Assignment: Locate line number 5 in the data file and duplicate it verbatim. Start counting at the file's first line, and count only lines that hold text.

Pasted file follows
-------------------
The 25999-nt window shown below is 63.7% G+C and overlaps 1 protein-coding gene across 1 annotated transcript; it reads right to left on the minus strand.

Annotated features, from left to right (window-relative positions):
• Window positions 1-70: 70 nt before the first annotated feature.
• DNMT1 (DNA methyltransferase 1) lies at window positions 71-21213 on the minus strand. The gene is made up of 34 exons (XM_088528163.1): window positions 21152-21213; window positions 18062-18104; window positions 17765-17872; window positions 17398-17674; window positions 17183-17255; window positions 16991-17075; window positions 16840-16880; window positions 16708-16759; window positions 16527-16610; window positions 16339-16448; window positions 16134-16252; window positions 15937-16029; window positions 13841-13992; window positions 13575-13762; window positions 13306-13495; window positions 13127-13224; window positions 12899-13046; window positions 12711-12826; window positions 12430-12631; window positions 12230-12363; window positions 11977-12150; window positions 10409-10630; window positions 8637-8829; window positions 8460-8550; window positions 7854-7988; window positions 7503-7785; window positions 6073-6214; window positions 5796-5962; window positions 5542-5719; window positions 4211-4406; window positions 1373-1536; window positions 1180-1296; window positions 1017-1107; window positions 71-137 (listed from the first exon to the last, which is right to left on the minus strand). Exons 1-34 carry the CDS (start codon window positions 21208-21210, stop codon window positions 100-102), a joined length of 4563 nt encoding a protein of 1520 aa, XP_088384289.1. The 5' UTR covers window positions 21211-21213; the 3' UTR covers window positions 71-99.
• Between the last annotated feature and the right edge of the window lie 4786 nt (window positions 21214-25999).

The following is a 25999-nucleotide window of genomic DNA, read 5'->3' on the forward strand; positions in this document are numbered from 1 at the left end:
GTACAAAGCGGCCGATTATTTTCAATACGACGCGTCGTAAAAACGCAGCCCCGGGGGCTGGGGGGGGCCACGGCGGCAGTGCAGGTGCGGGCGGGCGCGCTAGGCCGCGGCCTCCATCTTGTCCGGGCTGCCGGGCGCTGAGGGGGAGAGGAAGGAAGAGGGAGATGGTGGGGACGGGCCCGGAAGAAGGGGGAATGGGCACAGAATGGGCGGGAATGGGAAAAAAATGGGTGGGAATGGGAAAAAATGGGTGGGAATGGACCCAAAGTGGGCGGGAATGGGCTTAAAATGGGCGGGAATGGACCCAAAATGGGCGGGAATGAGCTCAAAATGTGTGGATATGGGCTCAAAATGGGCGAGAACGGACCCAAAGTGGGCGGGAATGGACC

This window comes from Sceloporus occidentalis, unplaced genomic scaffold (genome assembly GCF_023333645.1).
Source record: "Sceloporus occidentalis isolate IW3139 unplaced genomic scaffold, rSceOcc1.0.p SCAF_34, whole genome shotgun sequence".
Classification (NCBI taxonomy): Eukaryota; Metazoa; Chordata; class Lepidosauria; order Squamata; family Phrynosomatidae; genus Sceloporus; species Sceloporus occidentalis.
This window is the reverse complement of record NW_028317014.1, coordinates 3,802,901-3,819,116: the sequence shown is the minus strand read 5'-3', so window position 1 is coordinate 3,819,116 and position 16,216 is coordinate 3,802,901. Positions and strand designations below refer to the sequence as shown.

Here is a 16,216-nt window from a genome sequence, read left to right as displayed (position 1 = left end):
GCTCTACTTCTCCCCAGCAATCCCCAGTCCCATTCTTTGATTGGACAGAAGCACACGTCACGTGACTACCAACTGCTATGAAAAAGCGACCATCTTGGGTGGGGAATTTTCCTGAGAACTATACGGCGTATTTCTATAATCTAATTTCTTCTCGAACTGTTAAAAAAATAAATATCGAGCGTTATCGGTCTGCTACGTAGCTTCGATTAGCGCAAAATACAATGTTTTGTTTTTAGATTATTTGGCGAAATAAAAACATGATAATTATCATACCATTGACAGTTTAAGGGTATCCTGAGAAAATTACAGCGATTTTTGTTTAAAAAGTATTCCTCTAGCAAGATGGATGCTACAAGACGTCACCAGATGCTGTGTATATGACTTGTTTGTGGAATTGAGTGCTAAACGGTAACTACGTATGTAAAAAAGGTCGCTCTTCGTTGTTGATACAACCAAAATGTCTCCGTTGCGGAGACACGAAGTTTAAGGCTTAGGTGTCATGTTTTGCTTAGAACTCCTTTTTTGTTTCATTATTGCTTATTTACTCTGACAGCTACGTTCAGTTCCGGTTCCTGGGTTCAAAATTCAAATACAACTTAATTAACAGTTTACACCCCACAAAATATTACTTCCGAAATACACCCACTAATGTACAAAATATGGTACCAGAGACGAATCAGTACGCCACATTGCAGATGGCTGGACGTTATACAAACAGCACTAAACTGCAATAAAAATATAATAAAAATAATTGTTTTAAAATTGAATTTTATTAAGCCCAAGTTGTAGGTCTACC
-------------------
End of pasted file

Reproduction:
• Between the last annotated feature and the right edge of the window lie 4786 nt (window positions 21214-25999).